The environmentally sound management of chemicals helps to minimize risks to the health of both humans and ecosystems. However, in order to develop effective management plans, it’s important to understand the level of risk posed by each contaminant. There are three criteria which are commonly used to predict the potential risks posed by contaminants in the environment – persistence in the environment, ability to be bioaccumulated by organisms, and toxicity. Contaminants that are P-B-T (persistent, bioaccumulative, and toxic) typically pose the highest long-term risk to the environment.
Examples of P-B-T contaminants include conventional or legacy persistent organic pollutants or POPs (such as polychlorinated biphenyls (PCBs), dioxins and furans (PCDDs/PCDFs), and the pesticide DDT), whose persistence and detrimental effects in the environment have long been recognized. In addition, many of the new or “emerging” POPs are also P-B-T. These include polybrominated diphenyl ethers (PBDEs), alkylphenol and its ethoxylates (AP and APnEOs), and fluorinated organic compounds (FOCs) such as perfluorooctane sulfonate (PFOS) and perfluorinated carboxylic acids (PFCAs). Information on these and other high priority contaminants, their uses and their potential threat to the environment can be obtained by clicking on the links below.
There are a large number of chemical contaminants which may adversely impact the quality of the Georgia Basin environment. In order to help ensure that limited resources are focused on those contaminants posing the highest potential concern, a Toxics Work Group of federal, provincial, and regional government experts in British Columbia developed a priority list of contaminants for the Georgia Basin. While acknowledging that the priorities change as new and emerging issues are identified, this group identified the following list of contaminants as those posing the greatest present threat to the Georgia Basin environment (Garrett 2010).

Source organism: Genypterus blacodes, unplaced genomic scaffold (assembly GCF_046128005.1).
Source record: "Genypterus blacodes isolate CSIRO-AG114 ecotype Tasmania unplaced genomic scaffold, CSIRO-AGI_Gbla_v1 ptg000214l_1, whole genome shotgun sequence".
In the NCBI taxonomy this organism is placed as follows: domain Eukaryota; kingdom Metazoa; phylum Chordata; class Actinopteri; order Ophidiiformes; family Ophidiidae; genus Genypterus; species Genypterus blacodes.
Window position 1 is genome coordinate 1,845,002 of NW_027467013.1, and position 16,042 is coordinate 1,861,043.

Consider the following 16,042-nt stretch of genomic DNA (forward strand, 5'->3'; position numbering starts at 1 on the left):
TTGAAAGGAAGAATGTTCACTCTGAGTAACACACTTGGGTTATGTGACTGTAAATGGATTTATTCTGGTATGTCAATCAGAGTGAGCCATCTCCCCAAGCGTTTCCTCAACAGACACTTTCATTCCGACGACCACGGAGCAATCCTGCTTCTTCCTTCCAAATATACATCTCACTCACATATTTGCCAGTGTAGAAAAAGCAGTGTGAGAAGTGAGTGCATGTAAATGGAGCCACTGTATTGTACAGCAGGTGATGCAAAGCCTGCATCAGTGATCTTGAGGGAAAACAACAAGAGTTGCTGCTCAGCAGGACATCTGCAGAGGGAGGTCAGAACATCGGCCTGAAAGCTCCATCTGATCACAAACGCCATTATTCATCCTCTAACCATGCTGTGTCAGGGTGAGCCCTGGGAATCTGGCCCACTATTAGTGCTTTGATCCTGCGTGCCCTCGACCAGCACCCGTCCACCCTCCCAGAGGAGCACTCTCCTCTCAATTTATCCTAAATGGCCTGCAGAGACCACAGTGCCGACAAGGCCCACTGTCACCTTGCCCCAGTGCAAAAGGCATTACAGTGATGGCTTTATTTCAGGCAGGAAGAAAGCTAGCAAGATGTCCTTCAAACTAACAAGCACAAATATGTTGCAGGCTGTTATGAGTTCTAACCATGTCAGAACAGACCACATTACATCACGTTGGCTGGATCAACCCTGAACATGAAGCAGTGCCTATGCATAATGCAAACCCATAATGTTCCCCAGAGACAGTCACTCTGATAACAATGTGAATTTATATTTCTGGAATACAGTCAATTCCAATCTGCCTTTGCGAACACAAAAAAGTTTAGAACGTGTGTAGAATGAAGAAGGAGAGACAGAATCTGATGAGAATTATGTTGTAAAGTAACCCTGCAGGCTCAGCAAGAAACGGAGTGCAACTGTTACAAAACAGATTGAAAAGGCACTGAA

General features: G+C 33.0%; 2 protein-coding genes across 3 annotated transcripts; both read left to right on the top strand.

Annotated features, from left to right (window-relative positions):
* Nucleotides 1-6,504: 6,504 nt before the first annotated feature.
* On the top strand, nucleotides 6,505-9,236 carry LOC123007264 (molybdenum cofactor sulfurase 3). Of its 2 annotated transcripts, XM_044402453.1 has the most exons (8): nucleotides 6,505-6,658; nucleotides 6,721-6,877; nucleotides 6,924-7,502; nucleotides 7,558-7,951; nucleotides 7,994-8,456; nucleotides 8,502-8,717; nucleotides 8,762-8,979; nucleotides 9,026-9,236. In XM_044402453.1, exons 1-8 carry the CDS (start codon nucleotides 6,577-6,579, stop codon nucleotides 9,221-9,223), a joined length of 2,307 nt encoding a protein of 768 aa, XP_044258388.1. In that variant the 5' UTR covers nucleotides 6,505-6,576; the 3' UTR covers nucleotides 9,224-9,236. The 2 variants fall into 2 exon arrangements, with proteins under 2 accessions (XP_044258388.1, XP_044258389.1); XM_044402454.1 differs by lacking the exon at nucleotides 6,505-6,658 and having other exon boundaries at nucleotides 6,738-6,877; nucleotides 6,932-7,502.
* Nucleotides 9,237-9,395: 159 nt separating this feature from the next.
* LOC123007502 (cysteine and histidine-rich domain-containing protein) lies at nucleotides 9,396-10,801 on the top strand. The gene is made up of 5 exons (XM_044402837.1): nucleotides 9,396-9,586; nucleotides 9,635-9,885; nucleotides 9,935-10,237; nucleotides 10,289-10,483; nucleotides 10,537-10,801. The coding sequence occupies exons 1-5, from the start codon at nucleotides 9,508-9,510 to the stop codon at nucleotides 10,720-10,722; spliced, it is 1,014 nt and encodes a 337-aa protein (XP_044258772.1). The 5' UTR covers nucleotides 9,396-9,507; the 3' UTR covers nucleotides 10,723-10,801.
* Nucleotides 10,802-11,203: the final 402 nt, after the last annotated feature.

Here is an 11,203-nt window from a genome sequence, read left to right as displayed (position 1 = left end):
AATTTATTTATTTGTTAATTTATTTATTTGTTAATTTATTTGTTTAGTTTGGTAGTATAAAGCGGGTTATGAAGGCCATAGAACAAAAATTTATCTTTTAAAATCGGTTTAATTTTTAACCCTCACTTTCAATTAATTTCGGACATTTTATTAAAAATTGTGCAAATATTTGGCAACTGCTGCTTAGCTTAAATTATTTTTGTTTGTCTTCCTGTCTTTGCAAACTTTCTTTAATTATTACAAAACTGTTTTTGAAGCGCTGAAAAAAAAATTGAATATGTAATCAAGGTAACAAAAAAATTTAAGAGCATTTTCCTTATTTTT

- legacy or conventional POPs such as PCBs, polynuclear aromatic hydrocarbons (PAHs), PCDDs and PCDFs, and the organochlorine pesticides DDT, hexachlorobenzene (HCB), toxaphene, and hexachlorocyclohexane (HCH) or lindane;
- new or emerging POPs such as AP and APnEOs, halogenated diphenyl ethers (PBDEs), phthalate esters, chlorinated paraffins, and FOCs (including PFOS and PFCAs);
- current-use toxic pesticides (including agricultural pesticides, such as atrazine and endosulfan*; wood treatment chemicals (chlorophenols, creosote, CCA, DDAC, IPBC); and antifouling chemicals based on organotin and copper compounds);
- metals (including cadmium, chromium, copper, manganese, mercury, nickel, silver, and zinc);
- nitrogen-containing nutrients;
- wood extractives;
- bisphenol A, ethylene glycol, pharmaceutical and personal care products, phytoestrogens, and various other natural and synthetic endocrine disruptors.
* Note: The use of endosulfan in Canada has been phased out as a result of the re-evaluation of this pesticide by the Pesticide Management Regulatory Agency. Sales of endosulfan in Canada were terminated on December 31st, 2015 and all uses were discontinued on December 31, 2016 (Health Canada 2011).
More information on priority contaminants: